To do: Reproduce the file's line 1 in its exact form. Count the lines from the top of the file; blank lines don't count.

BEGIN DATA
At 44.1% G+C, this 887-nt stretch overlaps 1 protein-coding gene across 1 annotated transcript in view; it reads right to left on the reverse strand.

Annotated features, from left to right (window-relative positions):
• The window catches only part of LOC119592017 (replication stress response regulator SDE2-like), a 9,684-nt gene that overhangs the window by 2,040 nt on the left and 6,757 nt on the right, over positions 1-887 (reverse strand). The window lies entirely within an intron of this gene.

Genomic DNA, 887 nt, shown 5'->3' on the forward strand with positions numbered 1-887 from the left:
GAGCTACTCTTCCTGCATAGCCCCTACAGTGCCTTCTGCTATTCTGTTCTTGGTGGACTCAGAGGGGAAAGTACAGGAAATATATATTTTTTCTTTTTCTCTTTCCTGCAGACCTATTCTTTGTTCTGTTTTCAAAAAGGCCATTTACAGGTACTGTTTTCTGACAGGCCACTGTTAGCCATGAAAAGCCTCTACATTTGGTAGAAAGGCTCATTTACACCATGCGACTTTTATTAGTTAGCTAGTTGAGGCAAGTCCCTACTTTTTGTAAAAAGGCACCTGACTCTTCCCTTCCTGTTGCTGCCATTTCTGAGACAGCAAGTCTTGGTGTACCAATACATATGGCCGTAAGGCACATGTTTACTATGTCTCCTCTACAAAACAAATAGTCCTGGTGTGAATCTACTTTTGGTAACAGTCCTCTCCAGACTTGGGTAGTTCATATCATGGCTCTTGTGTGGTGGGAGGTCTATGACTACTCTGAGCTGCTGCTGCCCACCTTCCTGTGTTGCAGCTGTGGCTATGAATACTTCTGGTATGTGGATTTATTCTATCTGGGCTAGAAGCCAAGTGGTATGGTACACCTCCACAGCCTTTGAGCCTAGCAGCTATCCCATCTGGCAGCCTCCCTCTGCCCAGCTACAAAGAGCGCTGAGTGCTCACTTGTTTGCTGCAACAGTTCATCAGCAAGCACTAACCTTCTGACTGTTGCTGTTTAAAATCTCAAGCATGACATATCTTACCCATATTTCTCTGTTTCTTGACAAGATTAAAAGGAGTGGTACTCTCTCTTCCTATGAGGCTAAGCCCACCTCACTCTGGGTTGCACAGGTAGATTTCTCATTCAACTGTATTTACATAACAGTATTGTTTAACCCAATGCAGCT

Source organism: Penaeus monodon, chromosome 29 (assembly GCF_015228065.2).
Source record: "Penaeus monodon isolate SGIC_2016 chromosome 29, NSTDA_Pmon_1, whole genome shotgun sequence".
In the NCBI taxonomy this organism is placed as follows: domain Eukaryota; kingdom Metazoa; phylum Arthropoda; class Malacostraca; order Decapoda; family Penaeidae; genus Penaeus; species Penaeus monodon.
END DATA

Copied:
At 44.1% G+C, this 887-nt stretch overlaps 1 protein-coding gene across 1 annotated transcript in view; it reads right to left on the reverse strand.